Mike Petters, president and CEO of Huntington Ingalls Industries, said the USS Gerald R. Ford supercarrier project presents a challenge because the ship will incorporate newer technologies, the Daily Press reported Thursday.
“We’re now at the point where we have to tie all this new technology together and test it,” Petters told an audience at a Goldman Sachs-sponsored industry forum held Thursday in Boston.
“We have a schedule, we have a cost plan, and we believe that’s our best estimate,” he added, according to the newspaper.
Hugh Lessig writes the Ford will be the first in a class of new aircraft carriers and Huntington Ingalls expects to deliver the ship to the U.S. Navy in 2016.
The vessel is intended to have modern aircraft launch and recovery systems as well as dual-band radar and automation platforms not found in the branch’s Nimitz-class carriers, according to Lessig’s article.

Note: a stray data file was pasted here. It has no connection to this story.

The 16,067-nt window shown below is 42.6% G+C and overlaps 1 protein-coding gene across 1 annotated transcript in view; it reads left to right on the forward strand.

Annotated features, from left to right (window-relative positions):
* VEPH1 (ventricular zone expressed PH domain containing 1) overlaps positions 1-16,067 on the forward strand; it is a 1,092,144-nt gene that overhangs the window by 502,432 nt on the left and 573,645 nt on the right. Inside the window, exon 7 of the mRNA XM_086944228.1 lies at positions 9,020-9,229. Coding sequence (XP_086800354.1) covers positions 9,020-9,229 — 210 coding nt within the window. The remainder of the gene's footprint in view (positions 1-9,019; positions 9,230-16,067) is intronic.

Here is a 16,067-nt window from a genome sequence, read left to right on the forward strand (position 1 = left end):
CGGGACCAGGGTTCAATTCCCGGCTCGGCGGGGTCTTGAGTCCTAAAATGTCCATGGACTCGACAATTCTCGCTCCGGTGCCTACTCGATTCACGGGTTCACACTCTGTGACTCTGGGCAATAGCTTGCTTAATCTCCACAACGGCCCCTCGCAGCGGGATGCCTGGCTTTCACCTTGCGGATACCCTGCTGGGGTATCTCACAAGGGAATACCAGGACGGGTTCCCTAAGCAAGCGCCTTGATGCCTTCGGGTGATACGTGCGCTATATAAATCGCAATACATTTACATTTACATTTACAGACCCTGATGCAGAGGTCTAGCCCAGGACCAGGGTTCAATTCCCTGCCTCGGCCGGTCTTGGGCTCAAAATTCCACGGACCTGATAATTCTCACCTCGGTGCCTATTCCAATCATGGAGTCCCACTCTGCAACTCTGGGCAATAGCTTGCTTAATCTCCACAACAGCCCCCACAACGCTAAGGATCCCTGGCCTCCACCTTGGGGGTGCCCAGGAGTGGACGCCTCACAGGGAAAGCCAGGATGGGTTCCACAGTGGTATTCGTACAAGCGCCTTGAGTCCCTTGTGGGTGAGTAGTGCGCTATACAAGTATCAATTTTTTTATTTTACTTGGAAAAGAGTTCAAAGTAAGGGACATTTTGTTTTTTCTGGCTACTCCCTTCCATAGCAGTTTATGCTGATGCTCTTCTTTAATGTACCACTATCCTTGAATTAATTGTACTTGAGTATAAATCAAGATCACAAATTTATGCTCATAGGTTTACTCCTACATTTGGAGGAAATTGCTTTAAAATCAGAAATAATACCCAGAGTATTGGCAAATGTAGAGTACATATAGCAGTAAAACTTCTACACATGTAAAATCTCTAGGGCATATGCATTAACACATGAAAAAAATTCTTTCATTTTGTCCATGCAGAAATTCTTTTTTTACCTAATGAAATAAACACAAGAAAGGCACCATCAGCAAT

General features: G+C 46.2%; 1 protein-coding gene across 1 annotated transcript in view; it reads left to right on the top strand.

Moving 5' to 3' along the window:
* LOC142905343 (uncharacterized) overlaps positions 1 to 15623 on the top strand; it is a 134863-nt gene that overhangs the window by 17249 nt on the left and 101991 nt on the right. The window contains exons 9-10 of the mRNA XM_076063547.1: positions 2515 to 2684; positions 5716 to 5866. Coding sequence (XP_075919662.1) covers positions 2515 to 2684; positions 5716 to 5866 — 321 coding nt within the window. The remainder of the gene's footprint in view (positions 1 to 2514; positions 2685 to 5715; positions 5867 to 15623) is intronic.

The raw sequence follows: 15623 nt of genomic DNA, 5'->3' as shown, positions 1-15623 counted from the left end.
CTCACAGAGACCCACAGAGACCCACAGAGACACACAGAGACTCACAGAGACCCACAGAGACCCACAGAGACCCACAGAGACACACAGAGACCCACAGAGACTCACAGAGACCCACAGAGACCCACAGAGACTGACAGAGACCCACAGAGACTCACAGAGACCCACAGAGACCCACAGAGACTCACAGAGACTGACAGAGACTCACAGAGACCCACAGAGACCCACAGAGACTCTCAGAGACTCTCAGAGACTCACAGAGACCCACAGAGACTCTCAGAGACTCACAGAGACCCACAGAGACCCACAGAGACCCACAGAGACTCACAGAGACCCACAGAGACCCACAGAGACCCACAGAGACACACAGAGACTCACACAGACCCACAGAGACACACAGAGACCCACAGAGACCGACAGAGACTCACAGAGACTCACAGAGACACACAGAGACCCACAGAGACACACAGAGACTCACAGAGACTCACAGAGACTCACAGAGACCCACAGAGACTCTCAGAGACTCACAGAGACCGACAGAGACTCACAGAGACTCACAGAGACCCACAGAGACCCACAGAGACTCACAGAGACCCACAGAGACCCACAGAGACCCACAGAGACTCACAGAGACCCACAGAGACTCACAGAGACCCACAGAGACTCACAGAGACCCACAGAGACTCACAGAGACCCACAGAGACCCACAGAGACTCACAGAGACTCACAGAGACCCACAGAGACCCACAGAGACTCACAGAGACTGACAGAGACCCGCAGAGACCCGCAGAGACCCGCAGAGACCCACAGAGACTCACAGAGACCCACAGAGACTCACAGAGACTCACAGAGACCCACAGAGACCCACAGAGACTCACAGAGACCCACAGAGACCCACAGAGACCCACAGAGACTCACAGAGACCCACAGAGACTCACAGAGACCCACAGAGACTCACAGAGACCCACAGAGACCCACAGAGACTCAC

Navy Lt. Cmdr. Sean Robertson said the branch plans to evaluate the Ford’s electromagnetic catapult system next year, the newspaper reports.
The Ford is also slated to undergo a series of dockside and at-sea trials before its commissioning, according to the newspaper.